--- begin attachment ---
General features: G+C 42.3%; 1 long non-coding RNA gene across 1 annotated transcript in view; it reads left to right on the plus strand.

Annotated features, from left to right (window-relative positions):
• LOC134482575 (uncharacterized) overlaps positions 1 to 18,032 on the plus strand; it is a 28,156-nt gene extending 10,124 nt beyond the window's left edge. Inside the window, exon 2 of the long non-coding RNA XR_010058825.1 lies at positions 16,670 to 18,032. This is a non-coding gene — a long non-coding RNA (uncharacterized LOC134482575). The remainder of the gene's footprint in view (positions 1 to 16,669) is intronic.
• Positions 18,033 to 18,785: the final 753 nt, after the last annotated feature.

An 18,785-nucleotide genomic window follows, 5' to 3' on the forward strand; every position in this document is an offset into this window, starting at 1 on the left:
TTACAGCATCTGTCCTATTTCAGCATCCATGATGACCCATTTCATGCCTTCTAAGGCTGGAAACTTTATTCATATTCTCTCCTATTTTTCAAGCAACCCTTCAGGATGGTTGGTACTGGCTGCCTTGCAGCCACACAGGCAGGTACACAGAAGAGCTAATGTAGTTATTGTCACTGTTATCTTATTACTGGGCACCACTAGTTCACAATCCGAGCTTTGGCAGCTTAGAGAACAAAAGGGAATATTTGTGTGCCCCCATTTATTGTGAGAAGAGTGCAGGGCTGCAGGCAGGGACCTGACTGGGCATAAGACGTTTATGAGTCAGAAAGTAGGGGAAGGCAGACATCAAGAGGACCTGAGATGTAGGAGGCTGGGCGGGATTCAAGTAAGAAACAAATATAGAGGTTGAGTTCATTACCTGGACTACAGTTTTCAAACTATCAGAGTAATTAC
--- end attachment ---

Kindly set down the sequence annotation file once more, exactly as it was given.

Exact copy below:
General features: G+C 42.3%; 1 long non-coding RNA gene across 1 annotated transcript in view; it reads left to right on the plus strand.

Annotated features, from left to right (window-relative positions):
• LOC134482575 (uncharacterized) overlaps positions 1 to 18,032 on the plus strand; it is a 28,156-nt gene extending 10,124 nt beyond the window's left edge. Inside the window, exon 2 of the long non-coding RNA XR_010058825.1 lies at positions 16,670 to 18,032. This is a non-coding gene — a long non-coding RNA (uncharacterized LOC134482575). The remainder of the gene's footprint in view (positions 1 to 16,669) is intronic.
• Positions 18,033 to 18,785: the final 753 nt, after the last annotated feature.

An 18,785-nucleotide genomic window follows, 5' to 3' on the forward strand; every position in this document is an offset into this window, starting at 1 on the left:
TTACAGCATCTGTCCTATTTCAGCATCCATGATGACCCATTTCATGCCTTCTAAGGCTGGAAACTTTATTCATATTCTCTCCTATTTTTCAAGCAACCCTTCAGGATGGTTGGTACTGGCTGCCTTGCAGCCACACAGGCAGGTACACAGAAGAGCTAATGTAGTTATTGTCACTGTTATCTTATTACTGGGCACCACTAGTTCACAATCCGAGCTTTGGCAGCTTAGAGAACAAAAGGGAATATTTGTGTGCCCCCATTTATTGTGAGAAGAGTGCAGGGCTGCAGGCAGGGACCTGACTGGGCATAAGACGTTTATGAGTCAGAAAGTAGGGGAAGGCAGACATCAAGAGGACCTGAGATGTAGGAGGCTGGGCGGGATTCAAGTAAGAAACAAATATAGAGGTTGAGTTCATTACCTGGACTACAGTTTTCAAACTATCAGAGTAATTAC